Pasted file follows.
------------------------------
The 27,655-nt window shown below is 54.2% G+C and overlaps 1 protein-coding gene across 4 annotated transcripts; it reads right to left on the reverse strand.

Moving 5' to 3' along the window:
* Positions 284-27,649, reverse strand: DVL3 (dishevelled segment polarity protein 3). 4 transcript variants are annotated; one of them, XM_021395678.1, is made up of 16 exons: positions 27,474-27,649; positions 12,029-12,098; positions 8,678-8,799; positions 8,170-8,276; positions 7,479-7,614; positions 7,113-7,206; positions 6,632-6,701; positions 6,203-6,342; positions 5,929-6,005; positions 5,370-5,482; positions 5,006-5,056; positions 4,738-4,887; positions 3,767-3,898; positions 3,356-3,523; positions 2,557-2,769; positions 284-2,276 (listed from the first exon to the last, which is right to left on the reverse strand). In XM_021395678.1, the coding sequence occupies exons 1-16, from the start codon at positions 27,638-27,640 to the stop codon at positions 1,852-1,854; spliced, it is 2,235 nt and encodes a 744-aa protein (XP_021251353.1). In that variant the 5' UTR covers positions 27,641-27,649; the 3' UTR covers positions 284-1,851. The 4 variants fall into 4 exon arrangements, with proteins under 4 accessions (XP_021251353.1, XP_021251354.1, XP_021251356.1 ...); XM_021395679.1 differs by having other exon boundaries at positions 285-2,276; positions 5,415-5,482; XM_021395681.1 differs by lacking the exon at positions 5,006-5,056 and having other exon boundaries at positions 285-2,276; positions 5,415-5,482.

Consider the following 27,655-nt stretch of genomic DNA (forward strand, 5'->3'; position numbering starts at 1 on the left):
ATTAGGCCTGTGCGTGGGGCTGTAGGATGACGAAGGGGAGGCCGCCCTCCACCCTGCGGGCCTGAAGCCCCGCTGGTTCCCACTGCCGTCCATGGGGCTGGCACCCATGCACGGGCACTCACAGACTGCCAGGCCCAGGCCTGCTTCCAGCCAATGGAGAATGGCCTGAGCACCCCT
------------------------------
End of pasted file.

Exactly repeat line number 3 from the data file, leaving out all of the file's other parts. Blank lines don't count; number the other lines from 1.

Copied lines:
* Positions 284-27,649, reverse strand: DVL3 (dishevelled segment polarity protein 3). 4 transcript variants are annotated; one of them, XM_021395678.1, is made up of 16 exons: positions 27,474-27,649; positions 12,029-12,098; positions 8,678-8,799; positions 8,170-8,276; positions 7,479-7,614; positions 7,113-7,206; positions 6,632-6,701; positions 6,203-6,342; positions 5,929-6,005; positions 5,370-5,482; positions 5,006-5,056; positions 4,738-4,887; positions 3,767-3,898; positions 3,356-3,523; positions 2,557-2,769; positions 284-2,276 (listed from the first exon to the last, which is right to left on the reverse strand). In XM_021395678.1, the coding sequence occupies exons 1-16, from the start codon at positions 27,638-27,640 to the stop codon at positions 1,852-1,854; spliced, it is 2,235 nt and encodes a 744-aa protein (XP_021251353.1). In that variant the 5' UTR covers positions 27,641-27,649; the 3' UTR covers positions 284-1,851. The 4 variants fall into 4 exon arrangements, with proteins under 4 accessions (XP_021251353.1, XP_021251354.1, XP_021251356.1 ...); XM_021395679.1 differs by having other exon boundaries at positions 285-2,276; positions 5,415-5,482; XM_021395681.1 differs by lacking the exon at positions 5,006-5,056 and having other exon boundaries at positions 285-2,276; positions 5,415-5,482.